Sure. On October 4th, we announced, jointly together with General Motors, a partnership with them as we're providing silicon carbide devices for their EV platforms. The program is slated to go into several different vehicles, and we'll be starting ramping after 2024. I can't get into a lot of other detail about that other than to say, it's a really great partnership that we have together with GM.

And I think in terms of the Assurance of Supply Program, this is a really -- I think this is a really key item for GM, and it's become a hot button for all of our customers that are currently experiencing a lot of supply issues in the silicon world. And as an integrated device manufacturer that has its own capabilities and materials, we're kind of in a unique position to be able to offer this kind of assurance of supply.

Blake Friedman -- Bank of America Securities -- Analyst

That's good to hear. And then just quickly for my follow-up, just with regards to the increase in the useful life of certain assets. Just to make sure our math is correct, the kind of the net impact to GM this quarter, was it about 20 to 30 basis points? And if you can maybe clarify the impact moving forward over the next few quarters, that would be great.

Neill Reynolds -- Chief Financial Officer

Thanks. No, that's right. Yes, about 30 basis points, I think, in 1Q. And then you could see it kind of bleeding into kind of the guidance into 2Q between 1 and 2 points.

You can think about maybe 150 basis points or so for 2Q and then another 1 to 2 points kind of bleeding into the back half of the year. And you've got to think about that in terms of kind of a revenue exit rate for the year of around $200 million or so, which I think we have a very good line of sight to.

Blake Friedman -- Bank of America Securities -- Analyst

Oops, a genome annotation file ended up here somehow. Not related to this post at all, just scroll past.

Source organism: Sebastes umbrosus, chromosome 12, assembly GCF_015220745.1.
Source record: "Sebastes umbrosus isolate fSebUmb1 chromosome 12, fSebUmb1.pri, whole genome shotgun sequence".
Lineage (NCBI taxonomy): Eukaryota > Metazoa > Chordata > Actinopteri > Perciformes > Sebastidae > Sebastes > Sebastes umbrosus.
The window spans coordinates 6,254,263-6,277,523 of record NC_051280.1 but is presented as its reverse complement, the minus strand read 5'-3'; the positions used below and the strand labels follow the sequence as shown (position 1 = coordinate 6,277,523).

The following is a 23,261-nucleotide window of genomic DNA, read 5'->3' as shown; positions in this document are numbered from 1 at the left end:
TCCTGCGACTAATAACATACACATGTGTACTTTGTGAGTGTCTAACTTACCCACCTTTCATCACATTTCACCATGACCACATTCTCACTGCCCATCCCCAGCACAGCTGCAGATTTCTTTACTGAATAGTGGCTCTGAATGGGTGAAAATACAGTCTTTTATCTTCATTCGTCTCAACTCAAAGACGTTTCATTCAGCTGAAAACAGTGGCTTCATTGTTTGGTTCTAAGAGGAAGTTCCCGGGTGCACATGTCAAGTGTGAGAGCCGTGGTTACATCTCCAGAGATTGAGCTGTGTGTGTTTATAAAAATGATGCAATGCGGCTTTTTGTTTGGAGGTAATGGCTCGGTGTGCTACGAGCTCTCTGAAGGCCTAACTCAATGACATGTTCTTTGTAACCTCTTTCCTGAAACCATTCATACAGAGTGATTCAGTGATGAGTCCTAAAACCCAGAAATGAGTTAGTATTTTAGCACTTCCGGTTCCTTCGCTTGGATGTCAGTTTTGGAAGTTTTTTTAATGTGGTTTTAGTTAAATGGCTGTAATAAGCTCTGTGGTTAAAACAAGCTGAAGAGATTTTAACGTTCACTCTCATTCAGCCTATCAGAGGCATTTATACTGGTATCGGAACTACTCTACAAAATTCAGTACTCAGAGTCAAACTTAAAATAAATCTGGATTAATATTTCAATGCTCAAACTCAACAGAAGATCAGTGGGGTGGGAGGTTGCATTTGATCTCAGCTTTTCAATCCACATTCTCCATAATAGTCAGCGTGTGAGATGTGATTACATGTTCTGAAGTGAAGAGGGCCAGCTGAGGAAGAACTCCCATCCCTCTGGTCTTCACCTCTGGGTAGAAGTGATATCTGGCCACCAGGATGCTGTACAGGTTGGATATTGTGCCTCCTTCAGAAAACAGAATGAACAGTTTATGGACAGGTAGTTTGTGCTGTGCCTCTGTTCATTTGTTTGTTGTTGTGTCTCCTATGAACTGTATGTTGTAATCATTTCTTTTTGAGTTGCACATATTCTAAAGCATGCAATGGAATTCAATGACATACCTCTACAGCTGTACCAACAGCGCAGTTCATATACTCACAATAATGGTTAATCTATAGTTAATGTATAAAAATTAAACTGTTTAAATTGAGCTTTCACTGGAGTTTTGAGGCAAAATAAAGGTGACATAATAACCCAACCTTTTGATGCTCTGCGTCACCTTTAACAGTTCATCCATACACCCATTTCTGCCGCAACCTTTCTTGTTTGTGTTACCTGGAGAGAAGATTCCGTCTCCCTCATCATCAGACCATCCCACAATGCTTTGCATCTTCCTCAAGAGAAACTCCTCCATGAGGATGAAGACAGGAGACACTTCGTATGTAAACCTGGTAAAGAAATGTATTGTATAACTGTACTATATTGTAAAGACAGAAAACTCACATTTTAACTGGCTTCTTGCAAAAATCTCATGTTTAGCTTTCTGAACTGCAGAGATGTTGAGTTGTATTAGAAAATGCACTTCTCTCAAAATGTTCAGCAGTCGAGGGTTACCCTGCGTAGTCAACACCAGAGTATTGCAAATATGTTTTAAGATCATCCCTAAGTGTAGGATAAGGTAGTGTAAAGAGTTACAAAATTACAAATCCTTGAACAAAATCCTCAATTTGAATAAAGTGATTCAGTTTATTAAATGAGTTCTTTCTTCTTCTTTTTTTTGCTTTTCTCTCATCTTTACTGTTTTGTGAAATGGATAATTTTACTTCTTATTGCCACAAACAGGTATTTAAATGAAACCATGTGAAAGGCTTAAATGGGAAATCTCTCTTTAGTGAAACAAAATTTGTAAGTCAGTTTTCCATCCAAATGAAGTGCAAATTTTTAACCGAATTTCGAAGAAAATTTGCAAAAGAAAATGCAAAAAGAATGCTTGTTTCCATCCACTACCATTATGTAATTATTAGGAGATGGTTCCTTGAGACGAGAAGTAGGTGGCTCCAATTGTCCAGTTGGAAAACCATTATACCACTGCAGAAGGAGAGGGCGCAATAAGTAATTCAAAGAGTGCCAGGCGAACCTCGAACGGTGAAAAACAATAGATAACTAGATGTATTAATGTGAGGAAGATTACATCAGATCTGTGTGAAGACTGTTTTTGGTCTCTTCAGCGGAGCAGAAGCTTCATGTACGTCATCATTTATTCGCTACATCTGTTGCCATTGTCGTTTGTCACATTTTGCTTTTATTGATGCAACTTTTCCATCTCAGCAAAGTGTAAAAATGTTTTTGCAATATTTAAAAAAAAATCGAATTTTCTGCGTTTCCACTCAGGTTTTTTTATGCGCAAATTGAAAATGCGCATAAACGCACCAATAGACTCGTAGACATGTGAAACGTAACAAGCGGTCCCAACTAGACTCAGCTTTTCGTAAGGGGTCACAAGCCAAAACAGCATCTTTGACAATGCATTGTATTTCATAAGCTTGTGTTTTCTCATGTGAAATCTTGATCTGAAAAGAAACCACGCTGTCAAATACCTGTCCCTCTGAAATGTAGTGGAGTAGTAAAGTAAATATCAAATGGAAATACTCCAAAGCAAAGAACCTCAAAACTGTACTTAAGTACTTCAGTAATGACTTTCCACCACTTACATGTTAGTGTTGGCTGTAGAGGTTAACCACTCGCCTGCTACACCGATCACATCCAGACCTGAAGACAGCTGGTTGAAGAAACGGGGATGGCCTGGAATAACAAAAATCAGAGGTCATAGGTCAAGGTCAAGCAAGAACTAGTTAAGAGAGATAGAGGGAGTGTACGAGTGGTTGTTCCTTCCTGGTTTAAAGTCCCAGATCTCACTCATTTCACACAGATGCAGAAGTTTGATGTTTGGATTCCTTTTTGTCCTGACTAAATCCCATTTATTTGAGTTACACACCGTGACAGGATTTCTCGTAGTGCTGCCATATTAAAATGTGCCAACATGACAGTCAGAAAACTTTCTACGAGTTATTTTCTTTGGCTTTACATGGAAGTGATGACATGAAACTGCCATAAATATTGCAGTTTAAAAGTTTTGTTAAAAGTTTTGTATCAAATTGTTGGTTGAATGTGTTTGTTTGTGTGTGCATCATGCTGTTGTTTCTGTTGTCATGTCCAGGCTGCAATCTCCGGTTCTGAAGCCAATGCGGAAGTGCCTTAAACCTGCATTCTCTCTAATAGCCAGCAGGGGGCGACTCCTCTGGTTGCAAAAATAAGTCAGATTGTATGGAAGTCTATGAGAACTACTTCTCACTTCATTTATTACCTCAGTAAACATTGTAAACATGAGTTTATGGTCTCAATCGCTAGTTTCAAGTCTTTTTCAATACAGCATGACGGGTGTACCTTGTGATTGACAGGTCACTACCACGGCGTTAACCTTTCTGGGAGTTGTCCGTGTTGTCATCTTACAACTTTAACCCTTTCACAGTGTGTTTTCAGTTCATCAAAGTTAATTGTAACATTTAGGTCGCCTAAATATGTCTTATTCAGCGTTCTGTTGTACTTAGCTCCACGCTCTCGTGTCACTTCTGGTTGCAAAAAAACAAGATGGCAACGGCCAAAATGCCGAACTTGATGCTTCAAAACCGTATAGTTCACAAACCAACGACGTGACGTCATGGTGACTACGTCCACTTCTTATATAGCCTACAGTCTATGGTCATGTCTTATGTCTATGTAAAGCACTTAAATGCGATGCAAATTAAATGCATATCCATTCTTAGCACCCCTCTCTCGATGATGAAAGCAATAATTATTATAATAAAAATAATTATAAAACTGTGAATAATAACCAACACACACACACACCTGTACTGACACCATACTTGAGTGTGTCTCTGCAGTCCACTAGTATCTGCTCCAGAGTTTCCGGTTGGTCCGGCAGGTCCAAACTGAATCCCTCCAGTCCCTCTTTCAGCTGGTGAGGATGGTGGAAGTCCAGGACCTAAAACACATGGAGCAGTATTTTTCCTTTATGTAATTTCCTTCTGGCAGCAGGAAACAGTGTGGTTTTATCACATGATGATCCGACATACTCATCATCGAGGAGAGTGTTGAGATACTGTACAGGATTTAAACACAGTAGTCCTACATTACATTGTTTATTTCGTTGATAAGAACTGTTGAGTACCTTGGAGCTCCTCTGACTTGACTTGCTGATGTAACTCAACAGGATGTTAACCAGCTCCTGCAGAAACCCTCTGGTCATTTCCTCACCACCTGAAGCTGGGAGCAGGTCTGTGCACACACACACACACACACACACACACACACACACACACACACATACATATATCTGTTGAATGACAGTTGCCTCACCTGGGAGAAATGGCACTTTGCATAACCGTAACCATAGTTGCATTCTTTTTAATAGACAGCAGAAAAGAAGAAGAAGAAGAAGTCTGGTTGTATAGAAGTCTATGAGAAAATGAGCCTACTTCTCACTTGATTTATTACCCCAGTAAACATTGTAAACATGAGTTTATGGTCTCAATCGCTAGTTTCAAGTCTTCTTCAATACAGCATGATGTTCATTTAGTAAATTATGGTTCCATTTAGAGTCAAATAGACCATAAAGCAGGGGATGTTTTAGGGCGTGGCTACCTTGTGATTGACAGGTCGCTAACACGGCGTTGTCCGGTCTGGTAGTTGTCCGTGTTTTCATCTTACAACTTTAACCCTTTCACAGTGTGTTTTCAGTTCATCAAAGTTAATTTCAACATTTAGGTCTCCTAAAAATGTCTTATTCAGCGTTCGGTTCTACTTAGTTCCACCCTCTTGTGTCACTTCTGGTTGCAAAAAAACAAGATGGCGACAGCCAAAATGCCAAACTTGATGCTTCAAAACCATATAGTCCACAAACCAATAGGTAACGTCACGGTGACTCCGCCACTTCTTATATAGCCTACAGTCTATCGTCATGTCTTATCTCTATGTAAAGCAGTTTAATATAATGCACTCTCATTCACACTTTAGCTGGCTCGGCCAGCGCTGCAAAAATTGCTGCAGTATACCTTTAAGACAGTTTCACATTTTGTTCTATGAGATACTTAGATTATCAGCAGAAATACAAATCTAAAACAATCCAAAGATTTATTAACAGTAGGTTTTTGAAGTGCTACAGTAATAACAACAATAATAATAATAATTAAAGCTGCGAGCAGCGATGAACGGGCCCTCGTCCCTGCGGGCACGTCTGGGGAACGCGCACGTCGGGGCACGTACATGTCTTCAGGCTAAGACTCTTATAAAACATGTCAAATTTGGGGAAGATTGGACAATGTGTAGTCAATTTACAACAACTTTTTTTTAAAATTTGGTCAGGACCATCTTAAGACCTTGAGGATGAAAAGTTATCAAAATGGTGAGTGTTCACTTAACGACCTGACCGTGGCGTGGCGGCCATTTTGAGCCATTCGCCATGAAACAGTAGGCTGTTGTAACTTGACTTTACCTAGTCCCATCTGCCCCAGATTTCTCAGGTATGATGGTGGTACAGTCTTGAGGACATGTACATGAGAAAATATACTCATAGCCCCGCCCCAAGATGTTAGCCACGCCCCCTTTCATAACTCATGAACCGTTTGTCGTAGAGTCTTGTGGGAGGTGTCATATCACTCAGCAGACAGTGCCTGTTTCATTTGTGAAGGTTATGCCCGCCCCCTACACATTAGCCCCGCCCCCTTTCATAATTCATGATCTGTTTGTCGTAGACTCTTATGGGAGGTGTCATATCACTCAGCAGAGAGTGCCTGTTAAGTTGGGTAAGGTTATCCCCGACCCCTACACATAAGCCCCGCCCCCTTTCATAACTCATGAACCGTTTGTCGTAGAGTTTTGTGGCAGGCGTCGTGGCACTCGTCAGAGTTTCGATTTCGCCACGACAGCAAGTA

Very helpful. Thank you.

Operator

Thank you. The next question is from Pierre Ferragu with New Street. You may proceed.

Pierre Ferragu -- New Street Research -- Analyst

Hi. Thanks for taking my question. Can you hear me fine?

Gregg Lowe -- Chief Executive Officer

Yes, we can. Thank you.

Pierre Ferragu -- New Street Research -- Analyst

OK. Great. I have a question about your 200-millimeter wafers. And I was wondering how you're approaching the question of making these wafers available to your substrate clients.

So how you're thinking about that? And then how far you are in the process? So, are you sharing -- have you already shipped some of these wafers to your clients, so they can start playing with them, look at whether they would like to add up the new size? Thanks.

Gregg Lowe -- Chief Executive Officer

Yes. So, thanks for the question. So, we're obviously focused on an internal ramp at this point with our new 200-millimeter factory coming online. So that's really where the focus is.

The results, as Neill had talked about of running these wafers through our pilot line, is actually very encouraging at this point. So, we feel real good about being able to ramp that. But it's really with the new factory coming online, we're really focused on getting that factory up and running.

Pierre Ferragu -- New Street Research -- Analyst

OK. And in that case, do you have a sense for what would be the earliest your competitors would -- on the device side would have a similar like 200-millimeter fab, what kind of lead time they would get based on like what you see from like a substrate perspective?

Gregg Lowe -- Chief Executive Officer

Yes. Hard to tell. Obviously, we began construction of our 200-millimeter factory almost two years ago, so a year and a half, a year and three quarters ago. So, it does take a while to actually get a silicon carbide factory up and running.

There are some differences between silicon and silicon carbide in terms of the equipment that you need in the fab. And so, you have to kind of be thinking through that. So, I don't know exactly when that would be for everybody, but I know that for us, going from not having a factory to having a 200-millimeter factory, beginning to run qualification material, it's a two-year process. And that was started, of course, 18 months ago or so.

Before there were all these supply issues. So, I would imagine if you're trying to build a factory today of 200-millimeters, it probably would be a lot longer than two years would be my guess. 

Pierre Ferragu -- New Street Research -- Analyst

Thanks, Gregg.

Gregg Lowe -- Chief Executive Officer

You're welcome.

Operator

Thank you. Our next question is from Gary Mobley with Wells Fargo. You may proceed.

Gary Mobley -- Wells Fargo Securities -- Analyst

Hey, guys, everybody. Thanks for taking the question. I wanted to ask about some of the supply constraints and the impact this has had on your unfilled backlog. If I'm not mistaken, last quarter, you identified roughly $100 million in revenue you were not able to fill, and I presume that was mostly on the RF side related to some of the bottlenecks out of Malaysia.